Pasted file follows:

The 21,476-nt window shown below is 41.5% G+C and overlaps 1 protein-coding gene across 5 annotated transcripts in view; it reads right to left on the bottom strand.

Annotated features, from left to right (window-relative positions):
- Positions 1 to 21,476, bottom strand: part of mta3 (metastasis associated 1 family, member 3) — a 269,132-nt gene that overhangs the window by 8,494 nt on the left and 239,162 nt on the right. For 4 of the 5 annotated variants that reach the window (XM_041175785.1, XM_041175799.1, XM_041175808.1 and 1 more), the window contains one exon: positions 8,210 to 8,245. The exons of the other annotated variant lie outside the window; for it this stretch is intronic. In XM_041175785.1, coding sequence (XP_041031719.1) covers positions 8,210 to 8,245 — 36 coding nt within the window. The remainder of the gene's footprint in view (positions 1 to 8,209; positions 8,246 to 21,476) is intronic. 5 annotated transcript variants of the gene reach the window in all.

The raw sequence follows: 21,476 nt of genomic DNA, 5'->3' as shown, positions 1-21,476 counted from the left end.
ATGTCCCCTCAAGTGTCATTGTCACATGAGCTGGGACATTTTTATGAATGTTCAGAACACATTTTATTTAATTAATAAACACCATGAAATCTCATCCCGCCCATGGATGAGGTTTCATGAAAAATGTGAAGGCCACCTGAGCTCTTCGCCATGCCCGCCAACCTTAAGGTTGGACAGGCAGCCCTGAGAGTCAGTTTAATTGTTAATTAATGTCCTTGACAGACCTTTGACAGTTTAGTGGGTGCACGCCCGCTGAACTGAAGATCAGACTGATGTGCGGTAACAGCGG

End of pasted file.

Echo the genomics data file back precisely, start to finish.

The 21,476-nt window shown below is 41.5% G+C and overlaps 1 protein-coding gene across 5 annotated transcripts in view; it reads right to left on the bottom strand.

Annotated features, from left to right (window-relative positions):
- Positions 1 to 21,476, bottom strand: part of mta3 (metastasis associated 1 family, member 3) — a 269,132-nt gene that overhangs the window by 8,494 nt on the left and 239,162 nt on the right. For 4 of the 5 annotated variants that reach the window (XM_041175785.1, XM_041175799.1, XM_041175808.1 and 1 more), the window contains one exon: positions 8,210 to 8,245. The exons of the other annotated variant lie outside the window; for it this stretch is intronic. In XM_041175785.1, coding sequence (XP_041031719.1) covers positions 8,210 to 8,245 — 36 coding nt within the window. The remainder of the gene's footprint in view (positions 1 to 8,209; positions 8,246 to 21,476) is intronic. 5 annotated transcript variants of the gene reach the window in all.

The raw sequence follows: 21,476 nt of genomic DNA, 5'->3' as shown, positions 1-21,476 counted from the left end.
ATGTCCCCTCAAGTGTCATTGTCACATGAGCTGGGACATTTTTATGAATGTTCAGAACACATTTTATTTAATTAATAAACACCATGAAATCTCATCCCGCCCATGGATGAGGTTTCATGAAAAATGTGAAGGCCACCTGAGCTCTTCGCCATGCCCGCCAACCTTAAGGTTGGACAGGCAGCCCTGAGAGTCAGTTTAATTGTTAATTAATGTCCTTGACAGACCTTTGACAGTTTAGTGGGTGCACGCCCGCTGAACTGAAGATCAGACTGATGTGCGGTAACAGCGG